Rosenfeld method has been the closest methodology in approaching such an
endeavor in that all cloud systems are analyzed on a scale of roughly
2,000 km2. The scientific community recommends that such an
analysis be conducted using the latest radar technology available, with
rain gauges used for ground validation.
It has been shown that TITAN is an indispensable tool in conducting cloud
seeding operations. However, the SOAR project 5 cm radar was manufactured
in 1978 and over the past few decades there have been considerable
advances in the development of remote sensing technology and ground-based
radar. It is recommended that SOAR upgrade its radar to match the current
technology that would help the program to meet the challenges of weather
modification. NEXRAD data will be available
in the Spring 2004. The Midland and Lubbock NWS NEXRAD sites will cover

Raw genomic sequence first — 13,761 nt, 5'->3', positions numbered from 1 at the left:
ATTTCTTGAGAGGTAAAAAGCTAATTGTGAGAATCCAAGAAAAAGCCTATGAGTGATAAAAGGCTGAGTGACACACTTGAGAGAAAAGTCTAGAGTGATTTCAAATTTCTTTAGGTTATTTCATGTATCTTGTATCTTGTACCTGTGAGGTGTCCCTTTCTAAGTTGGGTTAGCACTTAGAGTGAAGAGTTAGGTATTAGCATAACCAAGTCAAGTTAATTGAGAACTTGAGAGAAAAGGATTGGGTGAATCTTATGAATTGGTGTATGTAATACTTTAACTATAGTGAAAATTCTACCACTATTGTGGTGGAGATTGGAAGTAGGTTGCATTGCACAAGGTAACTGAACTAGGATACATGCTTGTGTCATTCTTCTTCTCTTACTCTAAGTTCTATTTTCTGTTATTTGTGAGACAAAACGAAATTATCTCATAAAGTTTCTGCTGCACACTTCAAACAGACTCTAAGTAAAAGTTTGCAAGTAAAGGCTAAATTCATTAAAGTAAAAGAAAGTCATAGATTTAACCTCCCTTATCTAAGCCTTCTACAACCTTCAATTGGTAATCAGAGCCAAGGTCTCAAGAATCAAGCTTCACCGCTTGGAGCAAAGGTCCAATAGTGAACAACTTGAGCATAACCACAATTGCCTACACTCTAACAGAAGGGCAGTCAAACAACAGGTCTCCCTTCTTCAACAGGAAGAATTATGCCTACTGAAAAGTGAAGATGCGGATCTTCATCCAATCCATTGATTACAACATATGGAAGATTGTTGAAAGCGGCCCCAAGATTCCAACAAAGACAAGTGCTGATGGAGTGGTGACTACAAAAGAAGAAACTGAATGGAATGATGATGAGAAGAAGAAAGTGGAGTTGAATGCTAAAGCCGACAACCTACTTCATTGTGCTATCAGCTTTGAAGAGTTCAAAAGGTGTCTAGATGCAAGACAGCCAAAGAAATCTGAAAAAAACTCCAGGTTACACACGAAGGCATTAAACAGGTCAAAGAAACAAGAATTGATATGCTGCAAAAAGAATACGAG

the SOAR target area. The data will include a better-quality radar
estimated rainfall product making radar estimated rainfall a much better
tool in evaluating cloud seeding effectiveness.
The Woodley and Rosenfeld method has shown that the seeding effect is very
strong after 75 to 450 minutes after the time of initial seeding. There is
no question that seeding treatment early in the life cycle appears to show
the greatest seeding effect. It is recommended that cloud seeding commence
15 to 30 miles upwind of the SOAR target area.
It has been shown that the climatology of the SOAR target area is suitable
for cloud seeding. It is recommended that the SOAR meteorologist continue
to define and quantify the seedable conditions within the SOAR target area
and observe and document the mesoscale meteorological conditions and the
microphysical changes in clouds that frequent the region.
So far, it has been demonstrated that the SOAR program has operated a
rainfall enhancement program with a high level of success. It is being
recommended that independent evaluations of cloud seeding operations
continue to be funded. However, the results and hypothesis put forward by
the evaluators has failed to document the complex physical process of
rainfall enhancement. Therefore, it is also recommended that SOAR
investigate the possibility of working with a group of scientists capable
of providing in-situ cloud physics aircraft measurements to supplement